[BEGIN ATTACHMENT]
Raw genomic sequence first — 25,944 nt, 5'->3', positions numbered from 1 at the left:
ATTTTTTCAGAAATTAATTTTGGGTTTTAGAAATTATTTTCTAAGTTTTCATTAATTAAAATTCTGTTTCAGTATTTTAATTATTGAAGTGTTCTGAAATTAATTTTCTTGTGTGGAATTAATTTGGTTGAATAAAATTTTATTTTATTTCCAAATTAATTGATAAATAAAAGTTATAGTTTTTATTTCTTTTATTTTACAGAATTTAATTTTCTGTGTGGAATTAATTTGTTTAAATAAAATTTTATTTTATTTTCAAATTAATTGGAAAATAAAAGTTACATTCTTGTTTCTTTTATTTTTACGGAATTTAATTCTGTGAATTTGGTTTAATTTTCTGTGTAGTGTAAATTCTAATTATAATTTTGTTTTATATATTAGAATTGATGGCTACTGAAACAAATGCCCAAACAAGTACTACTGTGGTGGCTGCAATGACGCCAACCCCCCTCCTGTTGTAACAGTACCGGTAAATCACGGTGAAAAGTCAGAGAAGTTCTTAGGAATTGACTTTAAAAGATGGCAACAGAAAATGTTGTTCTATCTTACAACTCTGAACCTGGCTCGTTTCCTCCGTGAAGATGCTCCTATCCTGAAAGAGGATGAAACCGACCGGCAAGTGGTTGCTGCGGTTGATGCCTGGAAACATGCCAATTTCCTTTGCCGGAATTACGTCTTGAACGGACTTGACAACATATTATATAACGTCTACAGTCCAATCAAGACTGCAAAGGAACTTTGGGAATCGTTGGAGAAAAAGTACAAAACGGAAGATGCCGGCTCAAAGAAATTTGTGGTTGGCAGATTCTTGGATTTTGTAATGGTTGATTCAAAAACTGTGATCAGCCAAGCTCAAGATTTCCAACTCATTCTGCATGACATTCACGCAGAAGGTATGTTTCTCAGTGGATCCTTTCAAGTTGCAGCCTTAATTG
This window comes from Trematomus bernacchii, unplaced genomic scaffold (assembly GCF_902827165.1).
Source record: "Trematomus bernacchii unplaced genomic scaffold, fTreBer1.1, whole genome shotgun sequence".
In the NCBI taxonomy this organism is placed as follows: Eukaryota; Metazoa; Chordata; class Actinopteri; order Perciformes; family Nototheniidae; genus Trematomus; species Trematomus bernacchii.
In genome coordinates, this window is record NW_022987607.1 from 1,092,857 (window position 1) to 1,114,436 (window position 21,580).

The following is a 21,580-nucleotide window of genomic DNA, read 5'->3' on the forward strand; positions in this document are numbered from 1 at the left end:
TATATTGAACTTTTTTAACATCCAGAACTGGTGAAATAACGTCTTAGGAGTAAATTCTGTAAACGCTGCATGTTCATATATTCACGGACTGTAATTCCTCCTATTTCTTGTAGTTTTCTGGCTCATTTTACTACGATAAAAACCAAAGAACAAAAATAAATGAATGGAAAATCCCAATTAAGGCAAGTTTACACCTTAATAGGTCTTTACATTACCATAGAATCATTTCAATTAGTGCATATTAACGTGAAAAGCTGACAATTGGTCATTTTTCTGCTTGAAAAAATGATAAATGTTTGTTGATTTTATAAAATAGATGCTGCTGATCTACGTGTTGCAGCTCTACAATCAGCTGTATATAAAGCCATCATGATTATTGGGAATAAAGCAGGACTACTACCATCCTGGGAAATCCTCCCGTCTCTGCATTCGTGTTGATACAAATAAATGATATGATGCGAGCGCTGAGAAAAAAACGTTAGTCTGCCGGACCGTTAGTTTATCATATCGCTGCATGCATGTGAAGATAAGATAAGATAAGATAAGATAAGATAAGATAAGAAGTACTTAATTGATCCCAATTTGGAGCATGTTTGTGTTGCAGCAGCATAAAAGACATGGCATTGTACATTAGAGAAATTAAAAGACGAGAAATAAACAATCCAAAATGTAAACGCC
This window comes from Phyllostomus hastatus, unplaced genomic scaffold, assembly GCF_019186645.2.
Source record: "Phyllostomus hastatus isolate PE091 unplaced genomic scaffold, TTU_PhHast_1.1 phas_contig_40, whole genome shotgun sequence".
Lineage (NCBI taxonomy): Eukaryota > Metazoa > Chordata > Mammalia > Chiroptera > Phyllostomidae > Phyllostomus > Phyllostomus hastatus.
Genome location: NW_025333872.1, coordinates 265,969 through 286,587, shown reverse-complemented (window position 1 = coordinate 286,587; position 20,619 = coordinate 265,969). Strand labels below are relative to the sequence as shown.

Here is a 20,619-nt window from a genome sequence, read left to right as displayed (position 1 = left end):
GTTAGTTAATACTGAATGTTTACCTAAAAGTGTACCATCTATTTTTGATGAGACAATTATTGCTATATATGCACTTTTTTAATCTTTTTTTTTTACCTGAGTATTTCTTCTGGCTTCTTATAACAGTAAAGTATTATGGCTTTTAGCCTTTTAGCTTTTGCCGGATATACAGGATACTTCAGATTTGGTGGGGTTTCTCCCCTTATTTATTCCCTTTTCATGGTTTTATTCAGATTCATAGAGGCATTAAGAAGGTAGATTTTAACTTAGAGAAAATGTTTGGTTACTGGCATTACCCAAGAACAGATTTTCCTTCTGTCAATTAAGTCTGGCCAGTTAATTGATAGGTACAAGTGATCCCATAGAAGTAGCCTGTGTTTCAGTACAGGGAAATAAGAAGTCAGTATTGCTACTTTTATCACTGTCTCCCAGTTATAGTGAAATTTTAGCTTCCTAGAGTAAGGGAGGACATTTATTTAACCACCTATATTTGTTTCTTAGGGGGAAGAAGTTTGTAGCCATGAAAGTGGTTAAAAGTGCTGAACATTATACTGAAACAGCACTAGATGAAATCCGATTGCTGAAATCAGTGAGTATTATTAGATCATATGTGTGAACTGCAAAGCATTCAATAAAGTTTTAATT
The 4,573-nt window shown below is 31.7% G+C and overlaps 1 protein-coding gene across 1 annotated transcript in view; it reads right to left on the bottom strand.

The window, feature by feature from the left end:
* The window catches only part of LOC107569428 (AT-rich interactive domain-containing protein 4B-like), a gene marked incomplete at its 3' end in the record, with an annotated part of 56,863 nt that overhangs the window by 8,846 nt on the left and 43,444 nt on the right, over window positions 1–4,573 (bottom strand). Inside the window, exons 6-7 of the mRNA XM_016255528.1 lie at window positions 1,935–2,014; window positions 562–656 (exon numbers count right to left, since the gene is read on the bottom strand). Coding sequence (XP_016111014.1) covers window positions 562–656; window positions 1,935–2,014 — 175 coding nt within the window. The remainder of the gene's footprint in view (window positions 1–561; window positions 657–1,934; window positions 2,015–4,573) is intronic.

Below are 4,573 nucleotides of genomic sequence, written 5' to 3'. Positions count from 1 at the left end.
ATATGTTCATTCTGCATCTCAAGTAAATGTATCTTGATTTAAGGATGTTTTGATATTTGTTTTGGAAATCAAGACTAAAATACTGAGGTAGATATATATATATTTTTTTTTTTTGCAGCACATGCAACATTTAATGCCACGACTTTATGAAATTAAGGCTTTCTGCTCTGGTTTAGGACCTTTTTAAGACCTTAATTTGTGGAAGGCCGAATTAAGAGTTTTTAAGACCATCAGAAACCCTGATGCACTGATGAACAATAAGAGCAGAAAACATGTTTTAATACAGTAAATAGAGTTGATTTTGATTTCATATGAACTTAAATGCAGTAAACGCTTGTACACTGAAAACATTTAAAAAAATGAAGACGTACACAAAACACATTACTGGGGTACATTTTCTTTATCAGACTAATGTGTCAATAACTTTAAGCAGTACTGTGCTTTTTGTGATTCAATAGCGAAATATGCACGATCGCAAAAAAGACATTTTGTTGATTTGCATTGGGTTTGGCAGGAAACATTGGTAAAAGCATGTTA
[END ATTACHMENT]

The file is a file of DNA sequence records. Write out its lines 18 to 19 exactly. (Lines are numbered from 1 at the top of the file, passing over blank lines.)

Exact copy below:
Below are 4,573 nucleotides of genomic sequence, written 5' to 3'. Positions count from 1 at the left end.
ATATGTTCATTCTGCATCTCAAGTAAATGTATCTTGATTTAAGGATGTTTTGATATTTGTTTTGGAAATCAAGACTAAAATACTGAGGTAGATATATATATATTTTTTTTTTTTGCAGCACATGCAACATTTAATGCCACGACTTTATGAAATTAAGGCTTTCTGCTCTGGTTTAGGACCTTTTTAAGACCTTAATTTGTGGAAGGCCGAATTAAGAGTTTTTAAGACCATCAGAAACCCTGATGCACTGATGAACAATAAGAGCAGAAAACATGTTTTAATACAGTAAATAGAGTTGATTTTGATTTCATATGAACTTAAATGCAGTAAACGCTTGTACACTGAAAACATTTAAAAAAATGAAGACGTACACAAAACACATTACTGGGGTACATTTTCTTTATCAGACTAATGTGTCAATAACTTTAAGCAGTACTGTGCTTTTTGTGATTCAATAGCGAAATATGCACGATCGCAAAAAAGACATTTTGTTGATTTGCATTGGGTTTGGCAGGAAACATTGGTAAAAGCATGTTA